The guy who kicked the hornet’s nest
Seth Rogen makes for an offbeat crimefighter in Michel Gondry’s offbeat popcorn thriller, writes
WHAT THE heck is this?
Centenarians will recall that The Green Hornet (the character is a blood relation of the Lone Ranger, apparently) first emerged as a radio series during the inter-war era. Appearing three years before Bob Kane created Batman, the show followed a wealthy newspaper magnate who, under cover of darkness, fought crime while wearing a tiny green mask.
The franchise has popped up in other forms over the past 80 years. There have been comics, books and cheap films. But the last time it registered with the nerdisphere was in the 1960s, when a TV series, starring a young Bruce Lee as Kato, the hero’s sidekick, became a modest hit in the US. There is, thus, hardly a natural constituency for this belated retread.
Further confusion is stirred by the intelligence that Michel Gondry has got hold of the megaphone. A wilfully weird (and prodigiously gifted) art-house director, Gondry is the oddest choice to direct a superhero adaptation since Ang Lee took on Hulk. Then there’s the news that Seth Rogen is writing and starring. What now? The scruffy star of Judd Apatow’s misogynistic lad flicks? Wasn’t Kevin James available? What the heck is this?
Well, the first thing to say is that the most conspicuous hand upon the tiller is that of Mr Rogen. Look hard and you will discover the odd moment of post-modern pastiche – the Kick-Ass tendency, if you will – but, for the most part, The Green Hornet plays like a good-hearted, consistently absurd romp. Britt Reid, the Hornet’s alter-ego, begins the film as an idiot and fails to gain wisdom at any point.
The second point is that the film is diverting throughout. Less overblown than recent Marvel adaptations, less up itself than Watchmen and Kick-Ass, The Green Hornet is closer to old-fashioned foolishness such as the Batman TV series or Hong Kong Phooey. Lord knows whether anyone will go and see it (“What the heck is it?” they’ll say), but we might have expected worse from the year’s first mainstream Event Picture.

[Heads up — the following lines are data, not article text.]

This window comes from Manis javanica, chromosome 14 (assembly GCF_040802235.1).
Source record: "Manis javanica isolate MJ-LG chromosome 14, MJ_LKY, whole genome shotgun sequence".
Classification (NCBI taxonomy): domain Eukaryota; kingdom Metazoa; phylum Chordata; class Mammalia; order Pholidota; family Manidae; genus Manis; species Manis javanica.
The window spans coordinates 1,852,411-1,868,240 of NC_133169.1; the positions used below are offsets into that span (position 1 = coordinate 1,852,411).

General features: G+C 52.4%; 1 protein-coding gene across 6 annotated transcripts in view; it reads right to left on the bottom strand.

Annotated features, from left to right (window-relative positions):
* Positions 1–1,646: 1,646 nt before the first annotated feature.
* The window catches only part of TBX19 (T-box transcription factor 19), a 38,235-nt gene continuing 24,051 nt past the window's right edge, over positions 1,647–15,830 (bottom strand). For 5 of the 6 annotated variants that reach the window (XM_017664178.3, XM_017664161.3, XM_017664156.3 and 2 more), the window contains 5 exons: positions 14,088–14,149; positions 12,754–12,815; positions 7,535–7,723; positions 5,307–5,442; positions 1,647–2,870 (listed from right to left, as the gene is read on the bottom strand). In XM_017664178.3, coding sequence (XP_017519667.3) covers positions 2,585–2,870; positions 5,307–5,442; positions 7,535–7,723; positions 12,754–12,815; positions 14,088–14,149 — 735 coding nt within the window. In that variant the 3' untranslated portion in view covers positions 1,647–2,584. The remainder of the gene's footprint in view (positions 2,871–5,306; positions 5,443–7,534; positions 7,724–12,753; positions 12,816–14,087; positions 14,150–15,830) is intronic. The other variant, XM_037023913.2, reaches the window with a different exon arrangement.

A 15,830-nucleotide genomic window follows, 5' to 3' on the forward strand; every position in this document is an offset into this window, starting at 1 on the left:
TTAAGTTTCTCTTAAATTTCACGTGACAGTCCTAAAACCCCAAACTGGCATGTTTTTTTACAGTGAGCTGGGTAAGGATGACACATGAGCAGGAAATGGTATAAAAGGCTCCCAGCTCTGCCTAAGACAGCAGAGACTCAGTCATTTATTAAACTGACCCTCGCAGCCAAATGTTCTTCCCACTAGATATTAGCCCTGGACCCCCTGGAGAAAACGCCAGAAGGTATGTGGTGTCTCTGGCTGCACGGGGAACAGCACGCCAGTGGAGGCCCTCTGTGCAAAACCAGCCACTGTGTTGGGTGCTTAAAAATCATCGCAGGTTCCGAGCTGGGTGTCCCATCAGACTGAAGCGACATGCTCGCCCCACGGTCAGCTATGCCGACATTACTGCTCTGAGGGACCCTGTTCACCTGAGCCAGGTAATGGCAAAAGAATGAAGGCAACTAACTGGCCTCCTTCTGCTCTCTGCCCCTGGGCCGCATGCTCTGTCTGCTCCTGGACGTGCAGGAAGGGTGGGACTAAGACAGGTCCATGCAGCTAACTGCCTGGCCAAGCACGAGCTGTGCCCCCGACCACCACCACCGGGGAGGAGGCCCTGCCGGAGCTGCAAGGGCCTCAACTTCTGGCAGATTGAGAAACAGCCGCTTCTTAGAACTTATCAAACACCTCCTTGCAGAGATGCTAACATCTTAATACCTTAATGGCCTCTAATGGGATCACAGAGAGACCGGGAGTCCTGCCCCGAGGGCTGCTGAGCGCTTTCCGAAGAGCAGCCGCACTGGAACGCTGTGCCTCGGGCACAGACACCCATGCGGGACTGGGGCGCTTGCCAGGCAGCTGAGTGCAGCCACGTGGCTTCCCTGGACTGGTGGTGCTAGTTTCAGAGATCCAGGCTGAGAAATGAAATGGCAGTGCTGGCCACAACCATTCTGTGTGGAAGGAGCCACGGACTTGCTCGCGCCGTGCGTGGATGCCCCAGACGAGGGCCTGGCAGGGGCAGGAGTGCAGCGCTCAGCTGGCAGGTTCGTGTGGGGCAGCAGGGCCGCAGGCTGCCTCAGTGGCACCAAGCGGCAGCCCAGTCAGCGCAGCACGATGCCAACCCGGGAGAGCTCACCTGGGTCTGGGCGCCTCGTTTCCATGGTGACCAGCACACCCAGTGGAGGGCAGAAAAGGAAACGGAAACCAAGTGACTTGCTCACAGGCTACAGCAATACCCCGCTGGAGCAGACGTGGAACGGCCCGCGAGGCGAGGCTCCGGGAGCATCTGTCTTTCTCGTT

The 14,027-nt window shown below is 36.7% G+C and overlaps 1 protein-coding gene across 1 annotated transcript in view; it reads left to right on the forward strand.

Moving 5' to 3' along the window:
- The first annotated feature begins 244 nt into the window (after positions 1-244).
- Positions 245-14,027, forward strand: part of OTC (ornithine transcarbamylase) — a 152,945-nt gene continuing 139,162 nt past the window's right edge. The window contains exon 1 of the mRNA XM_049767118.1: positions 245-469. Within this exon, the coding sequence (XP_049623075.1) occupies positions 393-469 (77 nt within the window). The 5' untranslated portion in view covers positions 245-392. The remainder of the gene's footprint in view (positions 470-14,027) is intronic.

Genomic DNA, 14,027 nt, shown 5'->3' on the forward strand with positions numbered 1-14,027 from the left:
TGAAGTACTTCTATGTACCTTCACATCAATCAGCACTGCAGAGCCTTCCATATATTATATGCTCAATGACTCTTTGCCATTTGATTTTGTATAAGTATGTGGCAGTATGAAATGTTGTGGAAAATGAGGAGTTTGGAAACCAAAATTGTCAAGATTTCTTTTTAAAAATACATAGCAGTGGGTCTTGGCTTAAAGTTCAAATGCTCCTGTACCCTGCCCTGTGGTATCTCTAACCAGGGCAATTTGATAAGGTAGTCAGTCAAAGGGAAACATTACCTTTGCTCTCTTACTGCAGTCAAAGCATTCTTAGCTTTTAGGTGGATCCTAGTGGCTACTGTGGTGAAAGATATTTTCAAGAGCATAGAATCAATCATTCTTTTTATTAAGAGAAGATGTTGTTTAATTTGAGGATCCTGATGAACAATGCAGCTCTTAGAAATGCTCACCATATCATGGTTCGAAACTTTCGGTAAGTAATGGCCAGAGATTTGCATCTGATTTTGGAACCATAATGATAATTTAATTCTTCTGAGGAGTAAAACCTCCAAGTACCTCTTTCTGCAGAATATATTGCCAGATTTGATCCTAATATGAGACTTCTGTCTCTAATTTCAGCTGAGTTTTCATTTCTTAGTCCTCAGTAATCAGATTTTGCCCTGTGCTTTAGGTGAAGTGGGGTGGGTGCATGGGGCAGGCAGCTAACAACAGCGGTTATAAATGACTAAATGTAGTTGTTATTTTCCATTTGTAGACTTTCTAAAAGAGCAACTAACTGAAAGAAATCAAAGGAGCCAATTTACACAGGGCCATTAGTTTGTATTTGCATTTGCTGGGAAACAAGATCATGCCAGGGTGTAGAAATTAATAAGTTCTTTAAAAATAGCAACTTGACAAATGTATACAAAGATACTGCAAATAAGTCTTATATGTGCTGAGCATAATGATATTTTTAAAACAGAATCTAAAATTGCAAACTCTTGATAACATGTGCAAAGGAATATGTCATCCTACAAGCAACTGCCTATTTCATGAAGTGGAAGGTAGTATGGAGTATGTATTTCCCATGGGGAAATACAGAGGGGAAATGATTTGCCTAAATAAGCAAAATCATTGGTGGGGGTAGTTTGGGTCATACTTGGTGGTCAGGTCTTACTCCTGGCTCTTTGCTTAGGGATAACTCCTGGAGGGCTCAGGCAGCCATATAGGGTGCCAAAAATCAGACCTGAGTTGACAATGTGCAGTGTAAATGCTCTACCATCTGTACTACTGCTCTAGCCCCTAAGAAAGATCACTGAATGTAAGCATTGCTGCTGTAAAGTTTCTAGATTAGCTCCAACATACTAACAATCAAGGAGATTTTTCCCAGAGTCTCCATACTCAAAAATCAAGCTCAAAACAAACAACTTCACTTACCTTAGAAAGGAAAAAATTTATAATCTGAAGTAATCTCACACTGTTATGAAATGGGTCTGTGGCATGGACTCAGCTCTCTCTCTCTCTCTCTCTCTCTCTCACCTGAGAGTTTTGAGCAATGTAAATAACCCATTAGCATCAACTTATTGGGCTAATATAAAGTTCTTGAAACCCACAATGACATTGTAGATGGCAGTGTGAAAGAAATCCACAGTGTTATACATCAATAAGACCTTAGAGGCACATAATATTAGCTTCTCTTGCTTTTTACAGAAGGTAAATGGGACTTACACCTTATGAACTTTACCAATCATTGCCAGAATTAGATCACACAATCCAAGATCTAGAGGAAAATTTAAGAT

Largely an origin story, the movie begins with the hero falling out with his dad, a prominent LA publisher. While the grumpy older man (charismatic Tom Wilkinson) frets about the city’s descent into anarchy, young Britt swills back imported beer and flings TV sets through hotel windows.
The traditional arc would have the hero greeting dad’s death – apparently poisoned by a bee – with a lunge towards responsibility and maturity, but, as we mentioned earlier, this is, more than anything else, a Seth Rogen movie. Britt’s decision to fight crime, conceived with Kato (Chinese pop star Jay Chou), his father’s discreet dogsbody, develops as a sort of larksome prank to avoid the tedium that comes from wallowing in too much disposable income.
There’s nothing new here. The alter egos of Batman and Iron Man were similar types. The difference is that the hero never progresses from pampered posh boy to tortured avenger. Whether flirting with Cameron Diaz’s (ahem!) brainy factotum or jousting with